Afghan mourners demand justice for slain Japanese 'hero'

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Afghans hold a candlelight vigil for slain Japanese doctor Tetsu Nakamura, who was killed in Jalalabad on Wednesday during a gunmen attack, in Kabul on Thursday. — AFP

KABUL — Distressed Afghans held vigils Thursday to mourn a beloved Japanese doctor who transformed barren swaths of eastern Afghanistan and spent decades caring for the sick, and to demand justice for his murder.

Tetsu Nakamura, 73, was shot to death on Wednesday in Jalalabad, the main city in the eastern province of Nangarhar where he had worked since the 1980s.

He was killed along with five Afghan guards and colleagues in an attack no-one has yet claimed, and which the Taliban condemned.

Even in a country inured to brutal violence and daily bloodshed, Nakamura's killing came as a horrifying shock to many Afghans.

In Kabul, more than 100 people from across Afghan society held a candlelit vigil for Nakamura, holding signs calling him a "true hero".

"Dr Nakamura was an icon of humanity," said Hekmat, who only uses one name, an activist at the vigil.

"He was here for the kids and for many years to serve the Afghan people and provide them a sustainable livelihood."

Nakamura had devoted 35 years of his life to healing Afghans and Pakistanis and eventually became an honorary citizen of his adopted home.

Nakamura had also issued stark warnings of the dangers of desertification in Afghanistan, and his organization built wells and irrigation canals that changed dusty expanses of Nangarhar into green, tree-lined fields.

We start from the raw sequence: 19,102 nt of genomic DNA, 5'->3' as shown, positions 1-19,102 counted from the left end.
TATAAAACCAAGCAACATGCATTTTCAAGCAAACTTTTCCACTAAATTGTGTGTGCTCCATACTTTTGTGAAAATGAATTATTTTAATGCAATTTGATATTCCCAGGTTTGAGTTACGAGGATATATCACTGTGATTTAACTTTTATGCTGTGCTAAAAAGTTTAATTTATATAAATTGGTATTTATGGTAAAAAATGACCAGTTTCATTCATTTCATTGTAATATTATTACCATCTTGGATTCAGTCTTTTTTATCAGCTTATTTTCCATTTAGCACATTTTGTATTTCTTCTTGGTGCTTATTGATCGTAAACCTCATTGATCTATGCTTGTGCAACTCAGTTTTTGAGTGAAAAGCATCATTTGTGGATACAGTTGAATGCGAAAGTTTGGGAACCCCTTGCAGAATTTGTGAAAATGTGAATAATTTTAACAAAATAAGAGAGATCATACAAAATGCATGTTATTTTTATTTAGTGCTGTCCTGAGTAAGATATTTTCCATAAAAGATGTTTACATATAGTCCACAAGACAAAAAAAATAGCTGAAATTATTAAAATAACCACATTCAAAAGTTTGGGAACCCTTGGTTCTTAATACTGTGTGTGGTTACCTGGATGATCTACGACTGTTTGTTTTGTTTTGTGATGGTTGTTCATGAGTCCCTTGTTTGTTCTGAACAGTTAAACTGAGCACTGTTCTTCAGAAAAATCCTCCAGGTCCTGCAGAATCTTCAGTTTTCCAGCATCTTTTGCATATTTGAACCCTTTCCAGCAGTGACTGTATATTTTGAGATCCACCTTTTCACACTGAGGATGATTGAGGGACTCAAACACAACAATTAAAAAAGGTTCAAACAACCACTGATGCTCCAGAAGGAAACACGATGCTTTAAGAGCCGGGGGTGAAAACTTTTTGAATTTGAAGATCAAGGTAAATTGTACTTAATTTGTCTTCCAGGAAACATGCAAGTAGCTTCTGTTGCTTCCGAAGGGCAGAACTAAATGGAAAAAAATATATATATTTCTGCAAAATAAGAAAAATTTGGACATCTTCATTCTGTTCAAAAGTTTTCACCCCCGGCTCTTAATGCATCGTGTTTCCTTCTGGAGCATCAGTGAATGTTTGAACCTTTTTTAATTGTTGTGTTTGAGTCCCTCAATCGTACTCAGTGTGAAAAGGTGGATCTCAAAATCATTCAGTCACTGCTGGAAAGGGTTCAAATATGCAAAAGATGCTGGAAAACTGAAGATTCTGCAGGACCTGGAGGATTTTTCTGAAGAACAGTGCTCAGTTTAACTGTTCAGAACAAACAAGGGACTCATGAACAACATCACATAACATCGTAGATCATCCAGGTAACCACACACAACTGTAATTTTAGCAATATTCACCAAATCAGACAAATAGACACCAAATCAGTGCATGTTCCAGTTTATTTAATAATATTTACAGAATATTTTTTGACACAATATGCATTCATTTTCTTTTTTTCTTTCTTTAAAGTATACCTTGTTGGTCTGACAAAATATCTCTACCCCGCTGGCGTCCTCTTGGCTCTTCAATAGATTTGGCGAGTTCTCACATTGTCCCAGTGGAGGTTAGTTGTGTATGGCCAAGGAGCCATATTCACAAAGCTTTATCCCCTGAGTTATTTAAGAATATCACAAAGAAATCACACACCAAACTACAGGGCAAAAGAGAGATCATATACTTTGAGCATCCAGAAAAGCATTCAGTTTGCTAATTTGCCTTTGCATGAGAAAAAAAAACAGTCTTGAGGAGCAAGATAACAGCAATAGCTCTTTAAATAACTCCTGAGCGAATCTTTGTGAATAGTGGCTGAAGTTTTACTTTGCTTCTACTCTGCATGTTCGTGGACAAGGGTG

"Every year, it gets worse. I know that the people in Afghanistan are scared of losing their country that will become a desert," he told Japanese broadcaster NHK last year.

According to Japanese news agency Jiji Press, Nakamura's family members were en route to Afghanistan from the western Japan city of Fukuoka.

His wife and eldest daughter are expected to return home with his body next week, Jiji reported.

Vigils were held in other provinces including Nangarhar and Parwan north of Kabul, while social media were flooded with an outpouring of grief. At least one person had written a song to commemorate Nakamura.

But behind the sadness was a palpable sense of anger.

The Afghan government has recently boasted of dislodging Islamic State jihadists from the territory they held in Nangarhar, but Nakamura's death highlights the woeful state of security that persists there and across Afghanistan.

"We demand the government of Afghanistan to bring the perpetrators to justice ASAP," one banner at the Kabul vigil read.

Nakamura's murder came days after an aid worker for the UN was killed in a bombing in Kabul.

On Nov. 24, Anil Raj, an American who worked for the UN Development Program in Afghanistan, died when his vehicle was targeted. — AFP


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